Domestic Violence: The Limits and Possibilities of a Concept

Organized by Barbara Nagel
October 4–5, 2018
Thursday – Friday
Betts Auditorium
October 4: 4:30 – 6:00 pm
October 5: 9:30 am – 4:45 pm
artwork by Ran Ortner

Artwork by Ran Ortner

This one and a half-day conference seeks to start an interdisciplinary conversation on domestic violence, as a legal, political, anthropological, and psychoanalytic concept but also as an aesthetic and representational problem. Domestic violence will be addressed both as an object of historical inquiry and as an urgent contemporary question (e.g., in relation to new legislation in Turkey and in Russia as well as in regard to a U.S. president who was accused of rape in the divorce depositions of his wife). Speakers will analyze domestic violence as a blind spot, a present absence, or an unsaid in certain discourses and representations and pay particular attention to the structural interrelation of domestic violence with other forms of violence (state violence, racial violence, heteronormativity, mass shootings, etc.). We hope to bring together different communities and disciplines on campus to think through an incredibly difficult topic, which not only takes an emotional toll, but which also is conceptually demanding; whereas most conversations err on the side of the concrete and thus study domestic violence only empirically, our conference insists upon a critical, speculative perspective.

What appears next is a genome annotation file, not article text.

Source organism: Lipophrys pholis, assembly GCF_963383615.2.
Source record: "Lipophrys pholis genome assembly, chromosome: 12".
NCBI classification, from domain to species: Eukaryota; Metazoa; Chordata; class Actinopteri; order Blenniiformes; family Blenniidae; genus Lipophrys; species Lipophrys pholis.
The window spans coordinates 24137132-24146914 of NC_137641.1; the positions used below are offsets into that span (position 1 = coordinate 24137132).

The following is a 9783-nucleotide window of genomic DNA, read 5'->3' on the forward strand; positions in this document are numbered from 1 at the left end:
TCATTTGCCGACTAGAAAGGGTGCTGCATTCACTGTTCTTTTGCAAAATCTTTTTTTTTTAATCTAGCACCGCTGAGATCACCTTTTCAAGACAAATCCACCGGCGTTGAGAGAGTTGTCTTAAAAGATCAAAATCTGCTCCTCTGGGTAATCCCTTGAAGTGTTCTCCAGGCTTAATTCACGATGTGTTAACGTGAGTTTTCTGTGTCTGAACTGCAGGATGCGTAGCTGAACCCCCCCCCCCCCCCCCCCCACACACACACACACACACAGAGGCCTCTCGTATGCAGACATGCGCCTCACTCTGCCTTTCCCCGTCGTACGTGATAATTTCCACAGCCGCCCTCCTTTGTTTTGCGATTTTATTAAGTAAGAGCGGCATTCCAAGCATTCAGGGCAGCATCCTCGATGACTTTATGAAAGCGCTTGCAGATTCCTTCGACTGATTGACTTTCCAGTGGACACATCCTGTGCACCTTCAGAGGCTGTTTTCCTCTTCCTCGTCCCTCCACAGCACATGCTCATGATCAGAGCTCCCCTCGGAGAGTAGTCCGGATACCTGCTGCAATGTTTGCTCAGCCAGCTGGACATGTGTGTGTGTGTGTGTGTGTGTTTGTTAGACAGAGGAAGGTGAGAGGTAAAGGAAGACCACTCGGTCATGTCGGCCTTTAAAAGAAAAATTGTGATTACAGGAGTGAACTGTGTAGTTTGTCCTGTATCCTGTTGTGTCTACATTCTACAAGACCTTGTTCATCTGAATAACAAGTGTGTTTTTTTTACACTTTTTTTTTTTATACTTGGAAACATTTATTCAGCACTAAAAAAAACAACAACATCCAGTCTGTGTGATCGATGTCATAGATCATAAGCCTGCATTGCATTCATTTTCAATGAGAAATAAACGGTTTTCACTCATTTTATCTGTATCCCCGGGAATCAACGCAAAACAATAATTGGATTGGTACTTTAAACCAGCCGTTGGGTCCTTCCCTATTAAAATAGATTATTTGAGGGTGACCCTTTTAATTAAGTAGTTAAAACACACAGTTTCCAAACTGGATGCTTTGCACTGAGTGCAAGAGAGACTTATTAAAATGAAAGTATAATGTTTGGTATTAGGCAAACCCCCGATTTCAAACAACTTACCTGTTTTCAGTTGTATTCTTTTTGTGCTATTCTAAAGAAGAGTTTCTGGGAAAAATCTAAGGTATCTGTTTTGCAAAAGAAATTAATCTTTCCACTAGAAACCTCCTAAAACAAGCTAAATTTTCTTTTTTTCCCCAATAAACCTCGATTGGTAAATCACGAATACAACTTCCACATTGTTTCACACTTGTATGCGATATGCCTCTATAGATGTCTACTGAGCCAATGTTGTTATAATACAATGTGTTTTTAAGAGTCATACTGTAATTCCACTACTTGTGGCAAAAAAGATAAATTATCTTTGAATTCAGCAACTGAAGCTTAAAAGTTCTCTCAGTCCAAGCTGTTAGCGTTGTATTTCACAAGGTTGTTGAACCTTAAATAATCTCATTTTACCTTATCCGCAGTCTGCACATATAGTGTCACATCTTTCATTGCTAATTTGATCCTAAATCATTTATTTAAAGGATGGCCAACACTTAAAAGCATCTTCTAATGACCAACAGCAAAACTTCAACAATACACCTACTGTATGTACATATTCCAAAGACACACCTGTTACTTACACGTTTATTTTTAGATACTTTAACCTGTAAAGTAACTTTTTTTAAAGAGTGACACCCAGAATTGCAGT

Conference Overview

Oct. 4, 2018


Introduction: Barbara Nagel (German, Princeton)

Artist remarks: Ran Ortner

Zeynep Direk (Philosophy, Koç University, Istanbul), “Confronting Domestic Violence in Turkey: Feminism and the Public Space”


Friday, Oct. 5, 2018


Moderation: Regina Kunzel (Gender and Sexuality/ History, Princeton)

Shatema Threadcraft (Government, Dartmouth College), “Making All Black Deaths Matter: On Intersectional Power and Lethal Intimate Partner Violence”

Michael Snediker (English, University of Houston), “Tender Epicenter: Figuration and the Substance of Duress”

11:30–1pm Lunch Break


Moderation: Ekédi Mpondo-Dika (Sociology, Princeton)

Martin Harries (English, University of California, Irvine), “Learning Sexual Violence with Tennessee Williams”

Eunice Lee (Co-Legal Director, Hastings Center for Gender and Refugee Studies, University of California), “Domestic Violence, Asylum, and the Law”

3–3:30pm Coffee Break


Moderation: Daniel Hoffman-Schwartz (Comparative Literature, Princeton)

Silke-Maria Weineck (Comparative Literature/German, University of Michigan), “’Emergency God’: Stockholm Syndrome and the Family”